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La disparition des sites patrimoniaux mondiaux

SAN FRANCISCO, CALIFORNIE – Les changements climatiques ont fait une autre victime. Presque le quart du corail de la zone patrimoniale mondiale de la Grande Barrière de corail de l’Australie — l’un des écosystèmes les plus riches et les plus complexes au monde — a disparu cette année, dans le pire épisode de blanchiment de corail enregistré dans l’histoire. Même dans les régions les plus au nord du récif corallien, qui sont depuis longtemps à distance suffisante des pressions des activités humaines comme le développement du littoral pour que soit préservée, en grande partie, la santé des coraux, un époustouflant 50 % du corail n’était plus vivant.

La probabilité de températures de la mer au-dessus de la moyenne déclenchant le blanchiment était 175 fois plus élevée en raison des changements climatiques. Puisque l’océan continue d’absorber la chaleur de l’atmosphère, le blanchiment massif du corail qui a décimé la Grande Barrière de corail — sans compter d’autres phénomènes destructeurs entraînés par la hausse de la température — risque de devenir un phénomène encore plus fréquent et dévastateur.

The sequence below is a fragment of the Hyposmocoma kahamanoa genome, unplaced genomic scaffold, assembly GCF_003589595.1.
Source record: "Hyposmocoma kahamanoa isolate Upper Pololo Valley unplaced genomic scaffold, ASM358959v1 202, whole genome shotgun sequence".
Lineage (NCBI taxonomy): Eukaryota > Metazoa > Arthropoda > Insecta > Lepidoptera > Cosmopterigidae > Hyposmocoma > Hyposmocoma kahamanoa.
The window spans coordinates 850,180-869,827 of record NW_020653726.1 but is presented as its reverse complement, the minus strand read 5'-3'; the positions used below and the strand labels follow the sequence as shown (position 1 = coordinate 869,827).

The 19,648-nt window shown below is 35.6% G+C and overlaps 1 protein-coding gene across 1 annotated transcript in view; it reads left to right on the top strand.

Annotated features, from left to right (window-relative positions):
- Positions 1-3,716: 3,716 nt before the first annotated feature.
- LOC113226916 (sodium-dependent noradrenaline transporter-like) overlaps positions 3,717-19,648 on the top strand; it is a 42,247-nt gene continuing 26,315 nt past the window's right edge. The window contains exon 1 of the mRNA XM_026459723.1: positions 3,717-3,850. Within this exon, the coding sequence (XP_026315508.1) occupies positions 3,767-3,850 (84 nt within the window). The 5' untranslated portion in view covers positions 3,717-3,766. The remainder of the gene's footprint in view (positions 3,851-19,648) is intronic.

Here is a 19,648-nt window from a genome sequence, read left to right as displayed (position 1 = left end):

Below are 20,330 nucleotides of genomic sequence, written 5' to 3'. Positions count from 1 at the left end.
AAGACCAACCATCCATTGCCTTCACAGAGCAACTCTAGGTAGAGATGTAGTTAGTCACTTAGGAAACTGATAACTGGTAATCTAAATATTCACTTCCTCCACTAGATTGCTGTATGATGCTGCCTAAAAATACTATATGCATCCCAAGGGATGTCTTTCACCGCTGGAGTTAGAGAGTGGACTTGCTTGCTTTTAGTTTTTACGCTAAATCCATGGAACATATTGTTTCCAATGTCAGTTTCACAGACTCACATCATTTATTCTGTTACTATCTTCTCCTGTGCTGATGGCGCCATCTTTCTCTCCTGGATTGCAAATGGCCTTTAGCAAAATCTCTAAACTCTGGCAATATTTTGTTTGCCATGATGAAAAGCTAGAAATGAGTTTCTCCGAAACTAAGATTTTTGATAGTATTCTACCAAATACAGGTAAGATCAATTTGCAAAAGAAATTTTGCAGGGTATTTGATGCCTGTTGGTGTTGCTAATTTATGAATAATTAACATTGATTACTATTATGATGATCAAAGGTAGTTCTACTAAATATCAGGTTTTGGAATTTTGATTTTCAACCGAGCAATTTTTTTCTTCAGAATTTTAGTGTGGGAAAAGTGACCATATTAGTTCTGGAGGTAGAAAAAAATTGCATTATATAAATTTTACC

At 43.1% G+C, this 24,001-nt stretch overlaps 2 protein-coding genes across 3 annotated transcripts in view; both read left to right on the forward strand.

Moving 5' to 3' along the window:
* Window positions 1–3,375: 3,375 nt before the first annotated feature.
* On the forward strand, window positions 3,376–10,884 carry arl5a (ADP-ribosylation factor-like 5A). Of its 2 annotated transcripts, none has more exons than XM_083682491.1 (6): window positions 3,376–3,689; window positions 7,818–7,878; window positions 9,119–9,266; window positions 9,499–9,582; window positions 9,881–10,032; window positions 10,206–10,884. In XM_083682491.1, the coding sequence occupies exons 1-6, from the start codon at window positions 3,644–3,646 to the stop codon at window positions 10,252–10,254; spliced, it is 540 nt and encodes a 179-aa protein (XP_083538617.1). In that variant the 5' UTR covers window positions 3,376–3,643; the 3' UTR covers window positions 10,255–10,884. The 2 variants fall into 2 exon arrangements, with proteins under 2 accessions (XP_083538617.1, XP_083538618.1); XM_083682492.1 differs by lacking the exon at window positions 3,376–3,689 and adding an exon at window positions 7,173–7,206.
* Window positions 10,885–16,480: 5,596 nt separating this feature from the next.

L’avenir des sites patrimoniaux de valeur inestimable — et, aussi, celui de notre planète — dépend de la réduction immédiate des émissions de gaz à effet de serre qui sont à la source des changements climatiques. Pourtant pour bon nombre des États responsables de la protection de ces sites en leurs frontières non seulement ne prennent aucune mesure sérieuse pour épauler la lutte contre les changements climatiques ; mais de surcroît, ils appuient sans vergogne des projets d’énergie polluante comme des mines de charbon et des centrales thermiques au charbon.

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